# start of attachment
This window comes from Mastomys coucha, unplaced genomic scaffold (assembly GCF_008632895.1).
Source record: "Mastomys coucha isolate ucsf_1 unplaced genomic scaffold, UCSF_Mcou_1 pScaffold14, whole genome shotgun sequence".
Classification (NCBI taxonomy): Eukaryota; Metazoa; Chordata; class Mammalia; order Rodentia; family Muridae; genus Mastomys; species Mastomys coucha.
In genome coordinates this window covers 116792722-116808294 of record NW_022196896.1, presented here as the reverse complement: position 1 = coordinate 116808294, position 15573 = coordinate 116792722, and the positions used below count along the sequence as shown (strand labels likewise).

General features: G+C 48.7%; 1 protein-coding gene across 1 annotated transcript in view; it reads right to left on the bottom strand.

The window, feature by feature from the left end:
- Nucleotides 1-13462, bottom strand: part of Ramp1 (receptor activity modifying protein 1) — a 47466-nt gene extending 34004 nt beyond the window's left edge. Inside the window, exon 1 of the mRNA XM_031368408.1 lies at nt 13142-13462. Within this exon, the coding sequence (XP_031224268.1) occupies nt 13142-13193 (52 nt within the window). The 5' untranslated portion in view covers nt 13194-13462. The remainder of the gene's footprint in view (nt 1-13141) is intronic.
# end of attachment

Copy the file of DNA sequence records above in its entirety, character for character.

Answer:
This window comes from Mastomys coucha, unplaced genomic scaffold (assembly GCF_008632895.1).
Source record: "Mastomys coucha isolate ucsf_1 unplaced genomic scaffold, UCSF_Mcou_1 pScaffold14, whole genome shotgun sequence".
Classification (NCBI taxonomy): Eukaryota; Metazoa; Chordata; class Mammalia; order Rodentia; family Muridae; genus Mastomys; species Mastomys coucha.
In genome coordinates this window covers 116792722-116808294 of record NW_022196896.1, presented here as the reverse complement: position 1 = coordinate 116808294, position 15573 = coordinate 116792722, and the positions used below count along the sequence as shown (strand labels likewise).

General features: G+C 48.7%; 1 protein-coding gene across 1 annotated transcript in view; it reads right to left on the bottom strand.

The window, feature by feature from the left end:
- Nucleotides 1-13462, bottom strand: part of Ramp1 (receptor activity modifying protein 1) — a 47466-nt gene extending 34004 nt beyond the window's left edge. Inside the window, exon 1 of the mRNA XM_031368408.1 lies at nt 13142-13462. Within this exon, the coding sequence (XP_031224268.1) occupies nt 13142-13193 (52 nt within the window). The 5' untranslated portion in view covers nt 13194-13462. The remainder of the gene's footprint in view (nt 1-13141) is intronic.